I have a jUnit Test that has its own properties file(application-test.properties) and its spring config file(application-core-test.xml).

One of the method uses an object instantiated by spring config and that is a spring component. One of the members in the classes derives its value from application.properties which is our main properties file. While accessing this value through jUnit it is always null. I even tried changing the properties file to point to the actual properties file, but that doesnt seem to work.

Here is how I am accessing the properties file object

public abstract class A {

    public String value;

    public A(){

    public A(String text) {
        // do something with text and value.. here is where I run into NPE


public class B extends A { 
     //addtnl code

    private B() {


    private B(String text) {

public class TestD {

    public String valueWorks;

    public void testBlah() {     
        B b= new B("blah");
        //...addtnl code

  • How are you instantiating an instance of A? My guess is that you are using new rather than looking it up from the ApplicationContext
    – lance-java
    Commented Oct 6, 2015 at 16:01
  • So shouldn't application.properties in the @PropertySource read application-test.properties? Commented Oct 6, 2015 at 16:02
  • @Lance Java: Yes I am using new. Will try looking up from ApplicationContext.. Commented Oct 6, 2015 at 16:03
  • @RobertMoskal I tried that and did'nt seem to work either. Commented Oct 6, 2015 at 16:03
  • 1
    You will need either @ComponentScan or <context:component-scan/> to pick up your @Component
    – lance-java
    Commented Oct 7, 2015 at 12:16

7 Answers 7


Firstly, application.properties in the @PropertySource should read application-test.properties if that's what the file is named (matching these things up matters):


That file should be under your /src/test/resources classpath (at the root).

I don't understand why you'd specify a dependency hard coded to a file called application-test.properties. Is that component only to be used in the test environment?

The normal thing to do is to have property files with the same name on different classpaths. You load one or the other depending on whether you are running your tests or not.

In a typically laid out application, you'd have:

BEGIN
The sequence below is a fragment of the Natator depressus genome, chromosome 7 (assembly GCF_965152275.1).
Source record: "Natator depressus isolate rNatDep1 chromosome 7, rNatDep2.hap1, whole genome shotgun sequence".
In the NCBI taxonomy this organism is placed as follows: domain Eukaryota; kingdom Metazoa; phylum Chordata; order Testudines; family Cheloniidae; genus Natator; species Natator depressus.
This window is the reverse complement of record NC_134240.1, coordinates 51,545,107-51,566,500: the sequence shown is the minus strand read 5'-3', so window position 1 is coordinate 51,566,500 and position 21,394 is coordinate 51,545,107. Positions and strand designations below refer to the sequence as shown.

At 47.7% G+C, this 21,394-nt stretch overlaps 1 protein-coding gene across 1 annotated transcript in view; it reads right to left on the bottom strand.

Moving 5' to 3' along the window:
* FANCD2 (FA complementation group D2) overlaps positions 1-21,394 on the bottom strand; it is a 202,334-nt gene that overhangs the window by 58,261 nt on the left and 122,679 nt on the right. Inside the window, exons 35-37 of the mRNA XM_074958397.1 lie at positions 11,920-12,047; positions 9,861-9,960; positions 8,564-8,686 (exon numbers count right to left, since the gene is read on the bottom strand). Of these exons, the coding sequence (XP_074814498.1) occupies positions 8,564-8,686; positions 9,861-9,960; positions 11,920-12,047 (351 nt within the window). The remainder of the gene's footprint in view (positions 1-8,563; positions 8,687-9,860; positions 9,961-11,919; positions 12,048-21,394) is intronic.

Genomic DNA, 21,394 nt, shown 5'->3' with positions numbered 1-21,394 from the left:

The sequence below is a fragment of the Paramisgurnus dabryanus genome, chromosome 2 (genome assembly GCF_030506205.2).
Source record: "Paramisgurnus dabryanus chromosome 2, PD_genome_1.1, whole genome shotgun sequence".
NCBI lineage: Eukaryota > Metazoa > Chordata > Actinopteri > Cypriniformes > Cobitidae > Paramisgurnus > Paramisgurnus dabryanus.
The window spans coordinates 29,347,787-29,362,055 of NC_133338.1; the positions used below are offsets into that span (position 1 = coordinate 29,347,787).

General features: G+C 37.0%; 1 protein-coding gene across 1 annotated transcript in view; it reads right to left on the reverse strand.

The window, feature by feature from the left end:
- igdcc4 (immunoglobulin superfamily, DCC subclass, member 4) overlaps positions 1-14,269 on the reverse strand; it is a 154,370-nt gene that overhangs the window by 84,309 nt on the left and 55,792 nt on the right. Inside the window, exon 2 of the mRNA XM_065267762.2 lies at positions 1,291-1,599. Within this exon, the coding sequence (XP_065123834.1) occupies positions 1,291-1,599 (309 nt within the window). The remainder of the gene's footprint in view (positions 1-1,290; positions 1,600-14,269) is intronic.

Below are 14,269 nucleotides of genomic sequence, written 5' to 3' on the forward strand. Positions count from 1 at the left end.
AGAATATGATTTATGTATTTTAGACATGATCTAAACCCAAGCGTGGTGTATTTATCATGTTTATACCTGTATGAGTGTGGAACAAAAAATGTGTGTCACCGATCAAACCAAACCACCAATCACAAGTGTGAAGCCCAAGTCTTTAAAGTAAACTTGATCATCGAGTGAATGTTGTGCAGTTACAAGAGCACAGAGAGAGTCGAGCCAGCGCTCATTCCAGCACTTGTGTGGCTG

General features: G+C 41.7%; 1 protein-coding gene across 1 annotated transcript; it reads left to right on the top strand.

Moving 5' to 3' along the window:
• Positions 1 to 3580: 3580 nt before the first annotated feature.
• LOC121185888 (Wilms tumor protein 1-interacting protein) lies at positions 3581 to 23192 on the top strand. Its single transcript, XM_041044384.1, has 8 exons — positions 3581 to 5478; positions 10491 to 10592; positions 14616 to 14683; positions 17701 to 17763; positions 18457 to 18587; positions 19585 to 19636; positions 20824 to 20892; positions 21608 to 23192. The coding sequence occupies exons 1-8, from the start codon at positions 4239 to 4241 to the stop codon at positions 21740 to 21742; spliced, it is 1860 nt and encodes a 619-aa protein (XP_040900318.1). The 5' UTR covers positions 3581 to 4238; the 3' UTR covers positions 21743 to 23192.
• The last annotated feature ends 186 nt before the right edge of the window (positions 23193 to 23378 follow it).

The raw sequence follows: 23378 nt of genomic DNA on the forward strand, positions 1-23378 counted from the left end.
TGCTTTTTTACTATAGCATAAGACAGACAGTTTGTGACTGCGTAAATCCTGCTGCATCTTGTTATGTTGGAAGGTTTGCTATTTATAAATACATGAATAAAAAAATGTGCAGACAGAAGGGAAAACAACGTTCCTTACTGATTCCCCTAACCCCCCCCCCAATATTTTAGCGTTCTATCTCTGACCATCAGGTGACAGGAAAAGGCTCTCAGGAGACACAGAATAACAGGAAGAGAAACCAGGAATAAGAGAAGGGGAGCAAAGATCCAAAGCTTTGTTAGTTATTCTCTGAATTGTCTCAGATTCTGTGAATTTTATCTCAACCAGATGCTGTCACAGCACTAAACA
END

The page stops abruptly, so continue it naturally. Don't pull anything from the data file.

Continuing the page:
And then inject it like this:


The even better thing to do would be to expose that property file as a bean in your spring context and then inject that bean into any component that needs it. This way your code is not littered with references to application.properties and you can use anything you want as a source of properties. Here's an example: how to read properties file in spring project?

  • I have made the suggested changes, but it is still not loading the value from the properties file... is there something that I am missing Commented Oct 6, 2015 at 20:19
  • Are your classpaths set up? How do you run this? Commented Oct 6, 2015 at 20:55
  • Yes the classpaths are set up. The code above in class D mentions how it is set up.. I am using eclipse and I do a run as -> jUnit test Commented Oct 8, 2015 at 19:41

As for the testing, you should use from Spring 4.1 which will overwrite the properties defined in other places:


Test property sources have higher precedence than those loaded from the operating system's environment or Java system properties as well as property sources added by the application like @PropertySource

  • 2
    Thanks! In spring-boot 2.1.2, @TestPropertySource works with @ContextConfiguration in a JUnit test, where @PropertySource doesn't.
    – ttiurani
    Commented Mar 8, 2019 at 7:34

I faced the same issue, spent too much calories searching for the right fix until I decided to settle down with file reading:

Properties configProps = new Properties();
InputStream iStream = new ClassPathResource("myapp-test.properties").getInputStream();
InputStream iStream = getConfigFile();
  • Thank you, I was getting dangerously low on calories too.
    – M Kowalski
    Commented Jun 28, 2023 at 14:48

If you want to load a few properties, I found a good way in the spring ReflectionTestUtils:

Public void setup(){
 ReflectionTestUtils.setField(youclassobject, "value", "yourValue")

You can follow this link as well for more details https://roytuts.com/mock-an-autowired-value-field-in-spring-with-junit-mockito/


If you are using a jar file inside a docker container, and the resource properties file, say application.properties is packaged within the same classes directory that contains the java(this is what IntelliJ IDE does automatically for resources file stored in /src/main/resources), this is what helped me:

public static Properties props = new Properties();

    static {
        try {
        } catch (Exception e) {

Most other methods either only worked inside the IDE or inside the Docker. This one works in both.


How to read values from properties file while running JUnit Test ? ReflectionTestUtils is the simplest way to set values for any variable that is reading values from properties file.

Inside the setup function, add the below line:

ReflectionTestUtils.setField(ObjectName, "VariableToSetValue", "Value");

Eg: ReflectionTestUtils.setField(studentService, "uri", "http://example.com");


The answer to your question is that @PropertySource("classpath:application-test.properties") does not work outside of spring boot test. Only when you have @SpringBootTest only then this works and properties are automatically injected.

  • First this is an old question and pre-dates Spring Boot. Second this is not true. You can use it in a regular Spring based test with @ContextConfiguration and the proper extension as well, as well as the different sliced tests. So this answer simply isn't giving the correct facts.
    – M. Deinum
    Commented Jun 16, 2023 at 21:04

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